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An Introduction to Derivative Securities, Financial Markets, and Risk ManagementAdvanced Financial Risk Management, 2nd ed.

 Blog Entries

Kamakura Corporation Named to World Finance 100

August 18, 2014
More Evidence on the Funding “Subsidy” of the Too Big to Fail Banks

August 14, 2014
Mortgage Servicing Rights Values Close Mixed for the Week as Current and Forward Mortgage Rates Drop 0.03%

August 13, 2014
Liquidity At Risk – A stochastic look at cashflows

August 12, 2014
Five of Seven Regional Banks Trade at Credit Spreads Better than the Too Big to Fail Banks

August 12, 2014
Kinder Morgan Energy Partners Leads the 20 Best Value Bond Trades with Maturities of 10 Years or More

August 11, 2014
Measuring the Funding Costs of the Too Big to Fail Banks:
The U.S. Dollar Cost of Funds Index™


August 8, 2014
Forward 1 Month T-Bill Rates Plunge 0.26% in 2 Years but Forward 10 Year U.S. Treasury Yield Drops Only 0.04% from Last Week

August 6, 2014
Credit Spreads and Default Probabilities: A Simple Model Validation Example

August 5, 2014
Vodafone Group PLC: Default Risk is Down Sharply But Value Ranks in the Bottom 10% of Bonds

July 30, 2014
American International Group Inc. Bonds:
A Reward to Risk Ratio Twice as High as the Median Bond Issue


July 29,2014
AT&T Inc. Bonds: Ten Times the Risk of IBM and Below Average Value

July 15, 2014
Brazil, Italy, Spain, Credit Default Swaps and the
European Commission Short Sale Ban, 2010-2014


July 14, 2014
Bank of America and MBIA Lead U.S. Bank Credit Default Swap Trading Volume, 2010-2014

March 19, 2014
Stress Testing and Interest Rate Risk Models: A Multi-Factor Stress Testing Example

March 13, 2014
Stress Testing: A Credit Spread Ranking of 12 U.S. and 12 International Banks

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Kamakura Blog

  

Today’s forecast for U.S. Treasury yields is based on the August 26, 2010 constant maturity Treasury yields reported by the Board of Governors of the Federal Reserve System in its H15 Statistical Release reported at 4:15 pm August 27, 2010.  The “forecast” is the implied future coupon bearing U.S. Treasury yields derived using the maximum smoothness forward rate smoothing approach developed by Adams and van Deventer (Journal of Fixed Income, 1994) and corrected in van Deventer and Imai, Financial Risk Analytics (1996). For an electronic delivery of this interest rate data in Kamakura Risk Manager table format, please subscribe via info@kamakuraco.com.

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On September 21, 1897 an article in the New York Sun assured young Virginia O’Hanlon, “Yes, Virginia, there is a Santa Claus.” Virginia had been told by her friends that there was no Santa Claus. Author Francis Church told her

“Virginia, your little friends are wrong. They have been affected by the skepticism of a skeptical age. They do not believe except they see. They think nothing can be which is not comprehensible by their little minds.”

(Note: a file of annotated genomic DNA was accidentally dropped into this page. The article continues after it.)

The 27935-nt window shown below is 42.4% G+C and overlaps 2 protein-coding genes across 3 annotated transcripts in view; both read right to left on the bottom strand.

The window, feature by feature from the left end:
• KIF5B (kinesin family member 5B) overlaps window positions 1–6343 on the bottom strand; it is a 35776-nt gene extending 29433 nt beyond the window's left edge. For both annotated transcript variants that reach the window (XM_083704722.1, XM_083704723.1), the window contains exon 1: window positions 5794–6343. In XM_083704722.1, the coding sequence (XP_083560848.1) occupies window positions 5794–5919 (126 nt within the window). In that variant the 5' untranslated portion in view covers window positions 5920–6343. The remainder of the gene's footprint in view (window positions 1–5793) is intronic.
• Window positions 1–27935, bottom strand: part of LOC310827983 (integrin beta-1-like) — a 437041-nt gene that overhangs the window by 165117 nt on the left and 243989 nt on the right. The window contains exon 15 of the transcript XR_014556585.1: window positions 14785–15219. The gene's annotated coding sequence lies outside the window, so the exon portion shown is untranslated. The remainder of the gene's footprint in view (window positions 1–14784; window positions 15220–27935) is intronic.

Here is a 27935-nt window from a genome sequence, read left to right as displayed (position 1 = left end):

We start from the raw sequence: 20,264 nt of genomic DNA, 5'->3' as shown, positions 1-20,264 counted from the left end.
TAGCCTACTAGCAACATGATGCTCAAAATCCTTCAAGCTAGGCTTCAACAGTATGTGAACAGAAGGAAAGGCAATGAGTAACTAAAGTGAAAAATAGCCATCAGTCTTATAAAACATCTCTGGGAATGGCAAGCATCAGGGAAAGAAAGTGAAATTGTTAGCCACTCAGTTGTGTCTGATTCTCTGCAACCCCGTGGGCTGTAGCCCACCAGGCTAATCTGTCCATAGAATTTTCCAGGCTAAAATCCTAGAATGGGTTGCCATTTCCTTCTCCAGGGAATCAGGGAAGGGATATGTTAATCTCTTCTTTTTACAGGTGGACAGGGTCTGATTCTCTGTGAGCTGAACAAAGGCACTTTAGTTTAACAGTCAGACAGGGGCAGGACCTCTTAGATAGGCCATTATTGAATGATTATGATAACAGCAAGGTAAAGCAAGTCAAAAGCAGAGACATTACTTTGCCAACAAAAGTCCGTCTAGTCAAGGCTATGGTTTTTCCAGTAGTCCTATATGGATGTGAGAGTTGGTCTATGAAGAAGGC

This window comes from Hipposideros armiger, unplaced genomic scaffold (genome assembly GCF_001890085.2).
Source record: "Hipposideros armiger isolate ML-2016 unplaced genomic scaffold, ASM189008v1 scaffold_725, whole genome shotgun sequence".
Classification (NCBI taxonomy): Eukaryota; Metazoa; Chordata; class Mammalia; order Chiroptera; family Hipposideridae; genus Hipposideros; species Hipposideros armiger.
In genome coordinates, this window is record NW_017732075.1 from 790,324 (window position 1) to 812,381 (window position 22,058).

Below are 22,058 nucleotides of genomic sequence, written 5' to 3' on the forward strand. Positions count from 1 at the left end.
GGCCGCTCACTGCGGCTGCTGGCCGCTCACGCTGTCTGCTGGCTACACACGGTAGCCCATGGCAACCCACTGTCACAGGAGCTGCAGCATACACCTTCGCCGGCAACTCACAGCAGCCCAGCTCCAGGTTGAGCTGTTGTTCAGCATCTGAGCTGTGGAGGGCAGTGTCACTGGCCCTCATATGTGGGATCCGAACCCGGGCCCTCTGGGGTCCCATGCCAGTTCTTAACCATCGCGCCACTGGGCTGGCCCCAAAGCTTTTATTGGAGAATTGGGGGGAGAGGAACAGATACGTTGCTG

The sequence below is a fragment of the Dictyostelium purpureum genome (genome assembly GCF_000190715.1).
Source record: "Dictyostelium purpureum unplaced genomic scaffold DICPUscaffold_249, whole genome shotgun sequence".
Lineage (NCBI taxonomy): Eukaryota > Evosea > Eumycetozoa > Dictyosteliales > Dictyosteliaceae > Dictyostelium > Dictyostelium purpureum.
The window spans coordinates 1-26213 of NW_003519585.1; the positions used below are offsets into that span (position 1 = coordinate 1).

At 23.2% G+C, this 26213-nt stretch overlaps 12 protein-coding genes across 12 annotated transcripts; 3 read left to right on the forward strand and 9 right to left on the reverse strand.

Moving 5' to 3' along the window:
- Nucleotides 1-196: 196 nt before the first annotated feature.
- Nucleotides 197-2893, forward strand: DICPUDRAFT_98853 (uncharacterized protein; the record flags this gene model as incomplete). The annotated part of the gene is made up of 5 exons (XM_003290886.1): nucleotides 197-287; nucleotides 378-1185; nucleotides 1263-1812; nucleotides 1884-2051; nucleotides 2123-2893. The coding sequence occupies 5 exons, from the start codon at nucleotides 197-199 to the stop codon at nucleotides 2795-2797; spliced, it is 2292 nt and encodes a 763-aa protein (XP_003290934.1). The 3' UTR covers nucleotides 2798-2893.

Alas, our task today is a sad one.  This blog explains to Virginia why there are no Chinese Walls in finance.

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 I have a confession to make that is risky for a risk manager.  I worked for three financial institutions with more than 30,000 employees each, and every one of them effectively failed. I worked at Lehman Brothers in Tokyo from 1984 to 1987. We all know the story of Lehman’s 2008 demise thanks to Lawrence G. McDonald’s fine book A Colossal Failure of Common Sense.  First Interstate, where I was senior vice president for funding from 1984 to 1987, was forced into a merger with Wells Fargo in the mid-1990s.  Finally, Security Pacific, where I worked from 1977 to 1982 on interest rate risk management, was swallowed up by Bank of America in 1992 in the least equal “merger of equals” in the history of mergers and acquisitions.

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Today’s forecast for U.S. Treasury yields is based on the August 19, 2010 constant maturity Treasury yields reported by the Board of Governors of the Federal Reserve System in its H15 Statistical Release reported at 4:15 pm August 20, 2010.  The “forecast” is the implied future coupon bearing U.S. Treasury yields derived using the maximum smoothness forward rate smoothing approach developed by Adams and van Deventer (Journal of Fixed Income, 1994) and corrected in van Deventer and Imai, Financial Risk Analytics (1996). For an electronic delivery of this interest rate data in Kamakura Risk Manager table format, please subscribe via info@kamakuraco.com.

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Today’s forecast for U.S. Treasury yields is based on the August 12, 2010 constant maturity Treasury yields reported by the Board of Governors of the Federal Reserve System in its H15 Statistical Release reported at 4:15 pm August 13, 2010.  The “forecast” is the implied future coupon bearing U.S. Treasury yields derived using the maximum smoothness forward rate smoothing approach developed by Adams and van Deventer (Journal of Fixed Income, 1994) and corrected in van Deventer and Imai, Financial Risk Analytics (1996). For an electronic delivery of this interest rate data in Kamakura Risk Manager table format, please subscribe via info@kamakuraco.com.

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